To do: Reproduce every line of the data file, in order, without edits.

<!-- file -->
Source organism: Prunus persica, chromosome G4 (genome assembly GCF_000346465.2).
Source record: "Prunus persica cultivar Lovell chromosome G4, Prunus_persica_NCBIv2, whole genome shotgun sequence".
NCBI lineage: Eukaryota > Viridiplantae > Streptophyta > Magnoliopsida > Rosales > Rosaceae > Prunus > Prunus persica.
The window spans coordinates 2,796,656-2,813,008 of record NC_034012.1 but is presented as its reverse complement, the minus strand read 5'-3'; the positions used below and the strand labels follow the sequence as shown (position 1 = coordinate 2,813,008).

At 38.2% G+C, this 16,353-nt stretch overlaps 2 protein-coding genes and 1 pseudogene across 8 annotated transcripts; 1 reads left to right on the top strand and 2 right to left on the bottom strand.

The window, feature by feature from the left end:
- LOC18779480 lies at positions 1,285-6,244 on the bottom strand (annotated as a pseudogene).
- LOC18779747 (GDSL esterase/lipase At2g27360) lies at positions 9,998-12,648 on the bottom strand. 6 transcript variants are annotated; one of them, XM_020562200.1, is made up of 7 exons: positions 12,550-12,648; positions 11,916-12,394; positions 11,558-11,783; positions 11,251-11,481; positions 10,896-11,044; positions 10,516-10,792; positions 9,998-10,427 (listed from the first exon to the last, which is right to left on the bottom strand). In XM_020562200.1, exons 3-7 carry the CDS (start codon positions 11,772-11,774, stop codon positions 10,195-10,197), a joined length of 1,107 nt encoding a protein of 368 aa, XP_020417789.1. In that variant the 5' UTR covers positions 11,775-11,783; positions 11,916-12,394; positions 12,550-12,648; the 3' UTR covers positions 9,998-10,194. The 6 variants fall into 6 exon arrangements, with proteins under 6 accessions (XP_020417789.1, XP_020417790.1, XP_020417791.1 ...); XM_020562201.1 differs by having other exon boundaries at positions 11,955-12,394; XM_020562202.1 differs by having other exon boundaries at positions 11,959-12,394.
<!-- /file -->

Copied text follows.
Source organism: Prunus persica, chromosome G4 (genome assembly GCF_000346465.2).
Source record: "Prunus persica cultivar Lovell chromosome G4, Prunus_persica_NCBIv2, whole genome shotgun sequence".
NCBI lineage: Eukaryota > Viridiplantae > Streptophyta > Magnoliopsida > Rosales > Rosaceae > Prunus > Prunus persica.
The window spans coordinates 2,796,656-2,813,008 of record NC_034012.1 but is presented as its reverse complement, the minus strand read 5'-3'; the positions used below and the strand labels follow the sequence as shown (position 1 = coordinate 2,813,008).

At 38.2% G+C, this 16,353-nt stretch overlaps 2 protein-coding genes and 1 pseudogene across 8 annotated transcripts; 1 reads left to right on the top strand and 2 right to left on the bottom strand.

The window, feature by feature from the left end:
- LOC18779480 lies at positions 1,285-6,244 on the bottom strand (annotated as a pseudogene).
- LOC18779747 (GDSL esterase/lipase At2g27360) lies at positions 9,998-12,648 on the bottom strand. 6 transcript variants are annotated; one of them, XM_020562200.1, is made up of 7 exons: positions 12,550-12,648; positions 11,916-12,394; positions 11,558-11,783; positions 11,251-11,481; positions 10,896-11,044; positions 10,516-10,792; positions 9,998-10,427 (listed from the first exon to the last, which is right to left on the bottom strand). In XM_020562200.1, exons 3-7 carry the CDS (start codon positions 11,772-11,774, stop codon positions 10,195-10,197), a joined length of 1,107 nt encoding a protein of 368 aa, XP_020417789.1. In that variant the 5' UTR covers positions 11,775-11,783; positions 11,916-12,394; positions 12,550-12,648; the 3' UTR covers positions 9,998-10,194. The 6 variants fall into 6 exon arrangements, with proteins under 6 accessions (XP_020417789.1, XP_020417790.1, XP_020417791.1 ...); XM_020562201.1 differs by having other exon boundaries at positions 11,955-12,394; XM_020562202.1 differs by having other exon boundaries at positions 11,959-12,394.